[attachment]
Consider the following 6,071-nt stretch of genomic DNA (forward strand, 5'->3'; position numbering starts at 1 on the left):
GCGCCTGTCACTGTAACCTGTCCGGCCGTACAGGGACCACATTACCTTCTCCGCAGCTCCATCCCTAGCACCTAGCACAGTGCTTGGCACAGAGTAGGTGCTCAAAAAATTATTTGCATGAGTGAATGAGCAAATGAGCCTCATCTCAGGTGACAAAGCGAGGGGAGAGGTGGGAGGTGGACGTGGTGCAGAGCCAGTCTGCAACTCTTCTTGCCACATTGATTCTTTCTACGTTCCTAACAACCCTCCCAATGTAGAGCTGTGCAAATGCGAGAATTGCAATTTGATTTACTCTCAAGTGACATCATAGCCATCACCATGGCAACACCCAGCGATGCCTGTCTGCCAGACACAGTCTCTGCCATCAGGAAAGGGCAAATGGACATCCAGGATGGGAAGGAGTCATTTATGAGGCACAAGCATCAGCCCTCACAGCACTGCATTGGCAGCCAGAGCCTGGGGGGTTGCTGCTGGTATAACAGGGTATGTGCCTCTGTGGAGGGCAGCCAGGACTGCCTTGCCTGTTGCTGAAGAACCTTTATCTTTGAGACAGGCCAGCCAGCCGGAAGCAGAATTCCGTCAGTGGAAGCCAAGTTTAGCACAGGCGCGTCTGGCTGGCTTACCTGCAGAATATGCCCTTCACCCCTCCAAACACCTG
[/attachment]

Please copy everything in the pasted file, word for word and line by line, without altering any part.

Consider the following 6,071-nt stretch of genomic DNA (forward strand, 5'->3'; position numbering starts at 1 on the left):
GCGCCTGTCACTGTAACCTGTCCGGCCGTACAGGGACCACATTACCTTCTCCGCAGCTCCATCCCTAGCACCTAGCACAGTGCTTGGCACAGAGTAGGTGCTCAAAAAATTATTTGCATGAGTGAATGAGCAAATGAGCCTCATCTCAGGTGACAAAGCGAGGGGAGAGGTGGGAGGTGGACGTGGTGCAGAGCCAGTCTGCAACTCTTCTTGCCACATTGATTCTTTCTACGTTCCTAACAACCCTCCCAATGTAGAGCTGTGCAAATGCGAGAATTGCAATTTGATTTACTCTCAAGTGACATCATAGCCATCACCATGGCAACACCCAGCGATGCCTGTCTGCCAGACACAGTCTCTGCCATCAGGAAAGGGCAAATGGACATCCAGGATGGGAAGGAGTCATTTATGAGGCACAAGCATCAGCCCTCACAGCACTGCATTGGCAGCCAGAGCCTGGGGGGTTGCTGCTGGTATAACAGGGTATGTGCCTCTGTGGAGGGCAGCCAGGACTGCCTTGCCTGTTGCTGAAGAACCTTTATCTTTGAGACAGGCCAGCCAGCCGGAAGCAGAATTCCGTCAGTGGAAGCCAAGTTTAGCACAGGCGCGTCTGGCTGGCTTACCTGCAGAATATGCCCTTCACCCCTCCAAACACCTG